For the first time in over 12 hours, I was excited, even if it was a small win that didn’t necessarily mean anything. My son was picking up on my vibes because and started to growing more excited about going to Miami, and I was trying to keep my cool and manage his expectations so he wouldn’t be even more disappointed should this last, desperate attempt didn’t to save our family vacation didn’t pan-out.
After all, we weren’t out of Kafka’s Labyrinth yet.
When we hit the final customs checkpoint. The agent asked why we’d been in Panama only 12 hours, and we told the story again. He looked at me inquisitively, grinned, stamped our passports, and said “Well, I’m giving you a 6 month visa, just make sure you’re out of the country before you passport expires.”
America had just saved my family vacation.
Once on American soil, we headed to the American Airlines ticket counter and sorted out everything for our original return date at no extra cost. Then we got in touch with Corporate Stays, apologized for missing our driver in Panama City, and explained the situation. They said they’d look in to what they could do and get back to us.
Since all their apartment rentals were in South Beach, we cabbed it out that way to get some lunch while we waited to hear back. My son was blow away by the scenery of the cab ride and the vibe on Ocean View where we dined overlooking the beach. Our vacation was finally coming together.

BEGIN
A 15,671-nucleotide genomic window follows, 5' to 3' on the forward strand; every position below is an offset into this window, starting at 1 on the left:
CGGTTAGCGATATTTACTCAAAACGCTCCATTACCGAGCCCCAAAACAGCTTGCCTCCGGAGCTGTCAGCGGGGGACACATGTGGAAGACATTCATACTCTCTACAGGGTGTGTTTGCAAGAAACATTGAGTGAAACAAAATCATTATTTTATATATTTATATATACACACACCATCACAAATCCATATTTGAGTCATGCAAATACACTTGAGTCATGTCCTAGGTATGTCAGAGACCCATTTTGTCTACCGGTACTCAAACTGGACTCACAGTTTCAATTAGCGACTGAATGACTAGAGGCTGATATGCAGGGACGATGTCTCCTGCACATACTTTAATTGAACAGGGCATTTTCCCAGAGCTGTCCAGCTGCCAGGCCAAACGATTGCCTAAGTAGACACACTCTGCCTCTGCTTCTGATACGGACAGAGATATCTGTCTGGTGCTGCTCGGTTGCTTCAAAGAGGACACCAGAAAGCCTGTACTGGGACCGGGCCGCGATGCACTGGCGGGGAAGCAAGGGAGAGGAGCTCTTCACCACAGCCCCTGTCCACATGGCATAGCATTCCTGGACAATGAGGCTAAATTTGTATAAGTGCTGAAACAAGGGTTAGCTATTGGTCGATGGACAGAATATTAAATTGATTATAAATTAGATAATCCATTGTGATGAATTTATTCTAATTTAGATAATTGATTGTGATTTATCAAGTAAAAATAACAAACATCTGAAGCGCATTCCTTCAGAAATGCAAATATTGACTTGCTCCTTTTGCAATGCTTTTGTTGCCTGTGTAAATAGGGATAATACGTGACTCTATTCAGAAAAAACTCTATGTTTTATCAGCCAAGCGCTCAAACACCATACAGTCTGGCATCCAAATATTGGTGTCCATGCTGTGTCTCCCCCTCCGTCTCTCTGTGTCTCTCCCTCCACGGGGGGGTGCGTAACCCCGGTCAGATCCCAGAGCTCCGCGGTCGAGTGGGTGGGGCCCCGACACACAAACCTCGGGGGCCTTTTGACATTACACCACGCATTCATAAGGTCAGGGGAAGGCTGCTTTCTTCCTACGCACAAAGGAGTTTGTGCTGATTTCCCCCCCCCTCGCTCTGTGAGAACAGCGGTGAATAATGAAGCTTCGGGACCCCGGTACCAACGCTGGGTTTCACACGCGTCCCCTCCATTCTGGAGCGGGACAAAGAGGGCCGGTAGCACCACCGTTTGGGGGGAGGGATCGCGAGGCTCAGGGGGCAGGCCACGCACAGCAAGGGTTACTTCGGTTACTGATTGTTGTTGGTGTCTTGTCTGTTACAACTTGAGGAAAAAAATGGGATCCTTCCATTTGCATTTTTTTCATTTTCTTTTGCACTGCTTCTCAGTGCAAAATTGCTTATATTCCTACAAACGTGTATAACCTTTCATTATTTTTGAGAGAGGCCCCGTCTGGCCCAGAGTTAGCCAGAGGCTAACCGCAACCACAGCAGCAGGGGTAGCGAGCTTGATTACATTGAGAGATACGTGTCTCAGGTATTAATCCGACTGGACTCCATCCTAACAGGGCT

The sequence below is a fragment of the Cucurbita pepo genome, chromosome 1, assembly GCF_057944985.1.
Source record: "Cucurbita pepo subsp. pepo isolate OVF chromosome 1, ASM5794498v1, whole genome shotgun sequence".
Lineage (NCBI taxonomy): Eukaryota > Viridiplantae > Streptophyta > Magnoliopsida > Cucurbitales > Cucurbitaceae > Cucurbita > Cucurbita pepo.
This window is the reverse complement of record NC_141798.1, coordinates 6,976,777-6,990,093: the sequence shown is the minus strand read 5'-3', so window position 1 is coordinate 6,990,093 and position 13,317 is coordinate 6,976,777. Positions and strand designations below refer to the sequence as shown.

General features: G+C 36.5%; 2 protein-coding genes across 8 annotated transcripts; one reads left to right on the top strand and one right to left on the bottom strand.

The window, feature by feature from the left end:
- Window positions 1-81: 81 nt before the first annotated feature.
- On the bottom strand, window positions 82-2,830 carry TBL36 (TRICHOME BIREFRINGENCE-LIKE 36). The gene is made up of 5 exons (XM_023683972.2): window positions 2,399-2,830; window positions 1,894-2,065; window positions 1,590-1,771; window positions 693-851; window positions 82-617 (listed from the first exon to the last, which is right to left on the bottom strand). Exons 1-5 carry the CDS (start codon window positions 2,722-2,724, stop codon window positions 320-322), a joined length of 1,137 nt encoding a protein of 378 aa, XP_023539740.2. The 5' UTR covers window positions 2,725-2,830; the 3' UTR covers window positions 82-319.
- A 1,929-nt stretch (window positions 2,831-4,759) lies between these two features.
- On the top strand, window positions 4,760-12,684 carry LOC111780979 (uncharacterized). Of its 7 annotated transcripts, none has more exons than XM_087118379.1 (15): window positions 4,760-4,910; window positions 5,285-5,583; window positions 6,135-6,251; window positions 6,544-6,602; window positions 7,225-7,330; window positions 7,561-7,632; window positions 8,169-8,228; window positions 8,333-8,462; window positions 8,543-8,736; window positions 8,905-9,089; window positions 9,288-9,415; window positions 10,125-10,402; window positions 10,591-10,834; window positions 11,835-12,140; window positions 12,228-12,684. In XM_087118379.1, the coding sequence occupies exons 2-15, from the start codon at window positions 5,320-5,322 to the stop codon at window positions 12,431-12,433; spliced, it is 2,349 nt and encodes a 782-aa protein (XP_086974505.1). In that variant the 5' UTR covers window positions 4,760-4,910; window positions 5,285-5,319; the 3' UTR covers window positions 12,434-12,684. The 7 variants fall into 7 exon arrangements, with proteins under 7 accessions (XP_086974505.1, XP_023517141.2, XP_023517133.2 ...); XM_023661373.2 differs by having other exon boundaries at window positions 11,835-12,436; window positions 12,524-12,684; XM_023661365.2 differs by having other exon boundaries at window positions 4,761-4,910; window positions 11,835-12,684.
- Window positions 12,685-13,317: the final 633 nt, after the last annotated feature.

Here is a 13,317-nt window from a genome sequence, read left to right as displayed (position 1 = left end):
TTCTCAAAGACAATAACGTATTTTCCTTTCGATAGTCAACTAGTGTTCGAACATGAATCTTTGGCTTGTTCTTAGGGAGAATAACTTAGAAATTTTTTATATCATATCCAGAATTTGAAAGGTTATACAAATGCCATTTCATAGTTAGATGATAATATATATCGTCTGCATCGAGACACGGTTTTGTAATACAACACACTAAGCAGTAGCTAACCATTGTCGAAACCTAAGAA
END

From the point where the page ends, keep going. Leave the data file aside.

Corporate Stays got back to us that there was nothing available that night, but that they could have something for us by the next day at no extra charge, so we went looking for a hotel. Everything in the neighbourhood was booked, but we stumbled on the nicest hostel I’ve ever stayed in only a block from the beach, so we booked a room, showered, hit the beach before dinner, and then settled in for one of the deepest, most well-deserved sleeps we’ve probably had.
Settling in South Beach
The next morning, we started planning out our activities for the week, and then headed to the beach to wait for Corporate Stays to get back to us. It was a much-needed relaxing day, lying in the sun and splashing in the ocean.
My son had never played in waves like that before, and throughout the day, he kept telling me how much better this was than Panama. My heart would break a little every he’d say it.